How Useful is Utilitarianism?
And what might a Beneficence Project prioritize?
In ‘Is Non-Consequentialism Self-Effacing?’, I noted that utilitarianism seems to encourage good acts in practice (e.g. via effective altruism), and so should be more widely appreciated.
(Unfortunately, the view often seems associated in people’s minds with villainous rhetoric about omelets. But I’m not aware of any evidence suggesting that real-life dictators were actually influenced by Bentham, Mill, or other utilitarian thinkers. I don’t believe for a moment that Hitler et al. were honestly trying to impartially promote well-being, counting all people equally. And I’m sure that villains will find a way to rationalize their villainy no matter what moral philosophers might say. So I don’t think fears of a “utilitarianism → atrocities” causal pipeline have any credibility.)
In this post, I want to ask: how might utilitarian-leaning philosophers seek to do more good through their work? It’s something I’ve been pondering of late, and would welcome additional feedback. (I’ve already benefitted immensely from chatting over the summer with some fantastic colleagues in philosophy and economics at UT Austin.)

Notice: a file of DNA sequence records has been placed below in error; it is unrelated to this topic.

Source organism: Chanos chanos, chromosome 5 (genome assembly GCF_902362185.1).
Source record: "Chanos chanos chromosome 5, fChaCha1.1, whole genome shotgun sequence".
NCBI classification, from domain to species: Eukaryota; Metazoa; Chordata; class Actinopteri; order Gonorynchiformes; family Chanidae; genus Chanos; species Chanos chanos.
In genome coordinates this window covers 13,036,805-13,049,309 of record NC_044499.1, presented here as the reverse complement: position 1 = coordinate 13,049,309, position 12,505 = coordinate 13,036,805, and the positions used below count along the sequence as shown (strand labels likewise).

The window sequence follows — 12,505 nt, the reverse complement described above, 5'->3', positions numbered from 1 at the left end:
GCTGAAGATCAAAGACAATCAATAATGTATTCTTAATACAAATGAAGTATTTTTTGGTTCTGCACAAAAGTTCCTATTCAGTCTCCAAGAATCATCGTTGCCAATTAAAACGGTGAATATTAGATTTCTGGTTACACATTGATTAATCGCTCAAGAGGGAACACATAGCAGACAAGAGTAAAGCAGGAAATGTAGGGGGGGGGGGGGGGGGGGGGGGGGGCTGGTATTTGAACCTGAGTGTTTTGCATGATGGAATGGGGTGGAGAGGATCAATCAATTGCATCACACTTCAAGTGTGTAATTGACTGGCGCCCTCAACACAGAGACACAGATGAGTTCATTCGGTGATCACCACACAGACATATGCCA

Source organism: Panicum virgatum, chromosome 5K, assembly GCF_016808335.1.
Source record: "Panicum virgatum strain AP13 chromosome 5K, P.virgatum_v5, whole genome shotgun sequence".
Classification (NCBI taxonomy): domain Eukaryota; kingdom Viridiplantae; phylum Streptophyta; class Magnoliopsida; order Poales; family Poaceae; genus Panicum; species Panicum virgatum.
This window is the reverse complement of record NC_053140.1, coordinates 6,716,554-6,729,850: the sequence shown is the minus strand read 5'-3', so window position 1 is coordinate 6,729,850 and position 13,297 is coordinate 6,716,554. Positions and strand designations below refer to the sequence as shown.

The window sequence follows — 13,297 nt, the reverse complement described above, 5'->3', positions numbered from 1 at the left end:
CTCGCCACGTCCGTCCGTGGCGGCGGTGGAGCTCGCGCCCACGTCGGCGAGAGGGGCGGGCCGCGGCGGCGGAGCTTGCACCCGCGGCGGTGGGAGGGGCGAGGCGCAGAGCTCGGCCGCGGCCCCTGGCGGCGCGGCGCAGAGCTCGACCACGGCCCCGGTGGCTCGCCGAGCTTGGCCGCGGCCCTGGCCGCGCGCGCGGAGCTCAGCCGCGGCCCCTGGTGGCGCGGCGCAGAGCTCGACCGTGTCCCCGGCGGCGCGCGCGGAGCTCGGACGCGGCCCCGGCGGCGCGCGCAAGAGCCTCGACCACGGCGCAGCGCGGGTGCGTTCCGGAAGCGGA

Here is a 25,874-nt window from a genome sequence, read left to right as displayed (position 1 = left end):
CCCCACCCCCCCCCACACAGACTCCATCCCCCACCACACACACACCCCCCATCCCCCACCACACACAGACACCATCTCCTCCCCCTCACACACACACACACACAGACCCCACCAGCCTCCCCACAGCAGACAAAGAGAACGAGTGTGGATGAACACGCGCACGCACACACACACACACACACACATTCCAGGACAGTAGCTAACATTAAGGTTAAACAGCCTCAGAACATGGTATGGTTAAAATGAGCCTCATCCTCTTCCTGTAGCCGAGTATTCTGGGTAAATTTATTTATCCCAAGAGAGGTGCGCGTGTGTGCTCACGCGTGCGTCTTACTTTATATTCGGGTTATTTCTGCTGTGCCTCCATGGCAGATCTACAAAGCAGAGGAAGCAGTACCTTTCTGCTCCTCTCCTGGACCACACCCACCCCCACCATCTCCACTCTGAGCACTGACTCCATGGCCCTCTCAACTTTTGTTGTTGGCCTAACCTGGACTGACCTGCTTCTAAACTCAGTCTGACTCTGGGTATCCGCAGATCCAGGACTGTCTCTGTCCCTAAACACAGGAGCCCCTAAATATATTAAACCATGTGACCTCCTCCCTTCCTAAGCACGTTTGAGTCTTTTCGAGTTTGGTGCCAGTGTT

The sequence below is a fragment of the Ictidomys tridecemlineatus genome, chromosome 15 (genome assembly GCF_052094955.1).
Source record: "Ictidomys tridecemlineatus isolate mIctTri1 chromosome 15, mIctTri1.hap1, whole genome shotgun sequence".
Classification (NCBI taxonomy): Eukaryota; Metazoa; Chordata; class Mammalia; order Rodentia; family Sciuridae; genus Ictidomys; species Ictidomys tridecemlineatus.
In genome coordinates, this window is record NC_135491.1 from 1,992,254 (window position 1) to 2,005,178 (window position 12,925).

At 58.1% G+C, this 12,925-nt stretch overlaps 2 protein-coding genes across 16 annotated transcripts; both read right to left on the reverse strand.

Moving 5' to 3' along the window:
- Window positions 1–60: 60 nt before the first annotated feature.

So far, I can see four broad “cause areas” for utilitarian philosophy:
Pure research to better develop and test the details of the utilitarian worldview.
Persuasively-oriented research, to better communicate to fellow academics the theory’s virtues and responses to objections.
General outreach, to students and the general public.
Targeted outreach, to policymakers and policy-adjacent academics (e.g. in the public health community).
This will likely be the most intrinsically appealing “cause area” for my fellow utilitarian-leaning philosophers, as it involves doing just what we tend to most enjoy anyway. And I think it is important! I’m a big fan of even the most impractical pure philosophy (so long as it’s genuinely philosophically interesting). But even putting aside the purely intellectual value, I would expect (high quality) pure research in ethics to have significant long-run instrumental value by contributing to our collective understanding of moral (and decision) theory. It’s important to test and develop the best ideas of both utilitarianism and its most promising competitors, to give us a better chance of accurately discerning what’s really important and true.